It’s been a tough couple of years for 2007 junior world downhill champion Ruaridh Cunningham but now a new team, Maxxis-Rocky Mountain, gives the young Scot a fresh chance to make good on his incredible potential. Ric McLaughlin caught up with him in the Scottish Borders to find out more.
The gymnasium at the Galashiels campus of Borders College is a tall, airy building. In front of us a group of BASE (Borders Academy of Sporting Excellence) mountain bike students are being put through the wringer by a man called Kenny who looks like he’d be equally at home on the front line of some medieval battlefield. Wielding an axe.
Amid the sweat and physical exertion, Ruaridh Cunningham looks every inch the ice-cool pro. His diminutive height is cloaked in skinny jeans and a monstrous North Face parka jacket as he swigs a Red Bull. This apparent nonchalance is deceptive though – he’s booked in for a longer one-to-one with Kenny tomorrow or, as he jokingly refers to it, “the house of pain!”.
“A lot of the younger guys hate the gym work to begin with,” he says of the BASE class of which he’s very much the figurehead. “Once they realise how much it improves your riding they soon appreciate it though.”
Cunningham’s junior gold medal at the 2007 UCI Mountain Bike & Trials World Championships in Fort William, Scotland was the first for a British rider
After becoming the first Britain to take gold at a UCI Mountain Bike World Championships at Fort William in 2007, Cunningham was widely touted as ‘the next big thing’. A knee injury and two years spent on the expansive roster of ChainReactionCycles-Intense later, the Innerleithen local has yet to enjoy similar success in the senior ranks.
Was the bike a factor? “I think it was to begin with,” he says. “I went from my Iron Horse Sunday, which felt like it was almost designed for me, to the Intense [M9] and getting it set up properly took a while.” This year he’ll be onboard a Rocky Mountain Flatline, yet another new bike.
“I’ve only had it a few weeks but I’m impressed with the bike so far,” he shrugs. “I’m just on a practice bike at the minute so its a bit of a stocker with a steel spring and stuff but it feels good. It’s got some pretty sweet Maxxis [tyre] prototypes on it just now but that’s it really. I’ll be going to California in a few weeks to pick up my pimped-out race bike so I’m well excited.”
Cunningham is also relishing the thought of being on a smaller team. “I think change is sometimes a good thing and I’m very happy with the Maxxis-Rocky Mountain setup so far,” he says. “I’m quite happy to be in a smaller outfit as for the last few years I’ve been in one of the biggest teams on the circuit and it’s easy to be lost in the background at times. It’ll definitely help at airports anyway!”
CRC-Intense were the top UCI World Cup team last year, but Ruaridh’s looking forward to being on a smaller squad
He adds: “I’ve known Sabrina [Jonnier] for a few years now and we get on really well. She’s a multi-world champion so its awesome to have someone with that experience as a team-mate.”
Ruaridh’s coach and general man with finger in many mountain-bike-related pies, Chris Ball, wanders over to say hello. Judging by young Cunningham’s in-depth and excited explanation of how to best prepare a breakfast avocado, he’s taking his training seriously too.
“Training’s been going good,” Ruaridh smiles. “I feel like I’ve been working on the right things and think it’ll hopefully show in my riding. In the past it was too easy for me to lose track of what I was actually trying to achieve, whereas this year I feel like everything I’m doing has a reason behind it.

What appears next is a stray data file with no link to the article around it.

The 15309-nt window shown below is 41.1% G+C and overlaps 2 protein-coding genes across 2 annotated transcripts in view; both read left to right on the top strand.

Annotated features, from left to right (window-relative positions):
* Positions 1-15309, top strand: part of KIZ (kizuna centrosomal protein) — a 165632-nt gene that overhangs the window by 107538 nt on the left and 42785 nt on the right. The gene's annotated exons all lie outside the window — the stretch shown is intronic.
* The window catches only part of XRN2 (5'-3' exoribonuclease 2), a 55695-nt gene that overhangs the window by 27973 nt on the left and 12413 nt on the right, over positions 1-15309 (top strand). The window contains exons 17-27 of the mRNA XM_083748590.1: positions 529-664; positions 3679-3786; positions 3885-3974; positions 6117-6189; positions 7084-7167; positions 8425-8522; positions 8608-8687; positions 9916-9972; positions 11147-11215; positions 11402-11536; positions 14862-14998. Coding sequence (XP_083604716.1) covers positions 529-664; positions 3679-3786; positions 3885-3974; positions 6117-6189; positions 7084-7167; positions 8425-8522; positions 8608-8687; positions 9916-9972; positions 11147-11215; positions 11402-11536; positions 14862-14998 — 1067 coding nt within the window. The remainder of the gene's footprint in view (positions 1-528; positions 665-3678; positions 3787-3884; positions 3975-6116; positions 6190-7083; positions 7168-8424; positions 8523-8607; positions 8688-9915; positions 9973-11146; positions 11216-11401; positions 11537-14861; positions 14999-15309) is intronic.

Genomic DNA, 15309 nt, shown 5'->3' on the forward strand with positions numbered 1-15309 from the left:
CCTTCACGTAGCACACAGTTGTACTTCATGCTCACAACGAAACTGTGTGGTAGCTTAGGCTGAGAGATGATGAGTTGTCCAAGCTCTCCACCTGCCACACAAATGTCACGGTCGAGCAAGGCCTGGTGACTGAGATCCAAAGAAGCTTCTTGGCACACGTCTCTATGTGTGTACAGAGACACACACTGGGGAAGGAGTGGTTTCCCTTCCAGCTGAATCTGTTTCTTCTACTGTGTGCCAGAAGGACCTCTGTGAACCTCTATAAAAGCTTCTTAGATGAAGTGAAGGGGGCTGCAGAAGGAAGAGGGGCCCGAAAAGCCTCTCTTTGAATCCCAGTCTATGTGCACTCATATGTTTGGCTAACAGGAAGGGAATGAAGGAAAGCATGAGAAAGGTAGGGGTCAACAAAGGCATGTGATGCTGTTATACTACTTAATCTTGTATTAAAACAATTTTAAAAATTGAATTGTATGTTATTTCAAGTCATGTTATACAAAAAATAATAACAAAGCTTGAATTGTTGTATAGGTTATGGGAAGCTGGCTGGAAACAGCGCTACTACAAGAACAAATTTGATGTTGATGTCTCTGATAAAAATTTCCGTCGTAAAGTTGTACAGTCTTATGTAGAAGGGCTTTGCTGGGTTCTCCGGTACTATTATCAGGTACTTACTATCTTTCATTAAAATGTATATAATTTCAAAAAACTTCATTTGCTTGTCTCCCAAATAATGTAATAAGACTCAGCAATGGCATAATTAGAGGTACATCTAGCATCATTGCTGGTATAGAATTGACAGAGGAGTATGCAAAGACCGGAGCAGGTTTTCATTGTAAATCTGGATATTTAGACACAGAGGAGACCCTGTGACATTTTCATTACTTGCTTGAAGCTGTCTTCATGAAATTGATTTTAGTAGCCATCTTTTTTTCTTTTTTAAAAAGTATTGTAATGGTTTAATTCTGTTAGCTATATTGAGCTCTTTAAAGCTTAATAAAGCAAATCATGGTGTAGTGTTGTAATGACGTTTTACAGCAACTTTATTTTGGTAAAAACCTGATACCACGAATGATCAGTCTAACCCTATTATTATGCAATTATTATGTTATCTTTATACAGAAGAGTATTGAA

“My training regime has a lot of variation to it now. I have more fitness-related aspects such as gym and road bike work, but also some BMX and motocross in there for cross training. On top of that I obviously have downhill stuff.
The Scot seems to be getting on well with his new Rocky Mountain Flatline downhill bike
“Kenny (Johnston, Scottish rugby trainer, possible axe-wielder) helps me with all my gym work and has been a huge help. It’s good having someone with his experience and knowledge to help me with technique and motivate me when I’m slacking!”
Time on the bike is something Cunnigham’s always taken seriously though. “Fitness is very important,” he says. “But putting yourself in a race situation against the clock doing full runs is the closest you’ll get to the real thing.”
Winning the junior world title in 2007 was obviously a massive deal for the then 18-year-old, but gaining such a high accolade at such a young age can have adverse effects. “Winning the World’s was pretty surreal,” says Ruaridh. “Having a good contract and a salary at just 18 years old was something I found hard to take seriously at first.
“We had a World Cup in Maribor [Slovenia] the week after the World Champs and I found it really hard to get into it even though I was leading the Junior World Cup at the time! Not long after that I did my knee and was a bit clueless about how severe the injury was.”
Ruaridh is keen to put injury behind him and climb back to the top of the World Cup rankings
The knee injury would continue to plague Ruaridh for the next couple of seasons. “I’d been lucky with injuries up until that point and went with the ‘I know best’ attitude,” he says wryly. “I clearly didn’t, and needed to have it reconstructed before 2009.”
A talent as bright as Cunningham’s always shines through though, and last season we started to see glimpses of the ‘old’ Ruaridh. “My highlight of 2010 had to be getting 10th at the Champery World Cup round,” he says. “I knew I was capable of it all year so to do it on one of my favourite tracks and get selected for Worlds because of it was awesome.”
As for 2011, Ruaridh is raring to go. “My main goal is to finish the World Cup in the top 20 overall,” he says. “I feel like I’ve prepared for the season better than previous years and now I just want to get started!”